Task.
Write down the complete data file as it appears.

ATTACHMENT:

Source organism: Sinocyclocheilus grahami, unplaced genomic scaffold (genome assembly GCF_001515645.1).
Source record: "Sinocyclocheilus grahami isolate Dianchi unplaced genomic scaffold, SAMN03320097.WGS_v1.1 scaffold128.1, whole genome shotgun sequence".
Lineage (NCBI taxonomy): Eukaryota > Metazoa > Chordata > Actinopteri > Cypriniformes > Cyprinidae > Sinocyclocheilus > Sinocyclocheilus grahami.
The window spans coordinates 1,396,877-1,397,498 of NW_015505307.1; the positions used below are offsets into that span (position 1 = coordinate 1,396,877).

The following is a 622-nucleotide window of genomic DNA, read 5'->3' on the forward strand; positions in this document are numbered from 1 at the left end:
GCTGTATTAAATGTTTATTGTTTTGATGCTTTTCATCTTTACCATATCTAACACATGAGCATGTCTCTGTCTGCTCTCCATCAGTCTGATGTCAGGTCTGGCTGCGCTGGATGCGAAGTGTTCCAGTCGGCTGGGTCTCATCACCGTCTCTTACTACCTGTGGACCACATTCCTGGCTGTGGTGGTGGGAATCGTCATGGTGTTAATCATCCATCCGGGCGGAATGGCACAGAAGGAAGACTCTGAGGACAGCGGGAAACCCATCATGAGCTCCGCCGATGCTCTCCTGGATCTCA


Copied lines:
Source organism: Sinocyclocheilus grahami, unplaced genomic scaffold (genome assembly GCF_001515645.1).
Source record: "Sinocyclocheilus grahami isolate Dianchi unplaced genomic scaffold, SAMN03320097.WGS_v1.1 scaffold128.1, whole genome shotgun sequence".
Lineage (NCBI taxonomy): Eukaryota > Metazoa > Chordata > Actinopteri > Cypriniformes > Cyprinidae > Sinocyclocheilus > Sinocyclocheilus grahami.
The window spans coordinates 1,396,877-1,397,498 of NW_015505307.1; the positions used below are offsets into that span (position 1 = coordinate 1,396,877).

The following is a 622-nucleotide window of genomic DNA, read 5'->3' on the forward strand; positions in this document are numbered from 1 at the left end:
GCTGTATTAAATGTTTATTGTTTTGATGCTTTTCATCTTTACCATATCTAACACATGAGCATGTCTCTGTCTGCTCTCCATCAGTCTGATGTCAGGTCTGGCTGCGCTGGATGCGAAGTGTTCCAGTCGGCTGGGTCTCATCACCGTCTCTTACTACCTGTGGACCACATTCCTGGCTGTGGTGGTGGGAATCGTCATGGTGTTAATCATCCATCCGGGCGGAATGGCACAGAAGGAAGACTCTGAGGACAGCGGGAAACCCATCATGAGCTCCGCCGATGCTCTCCTGGATCTCA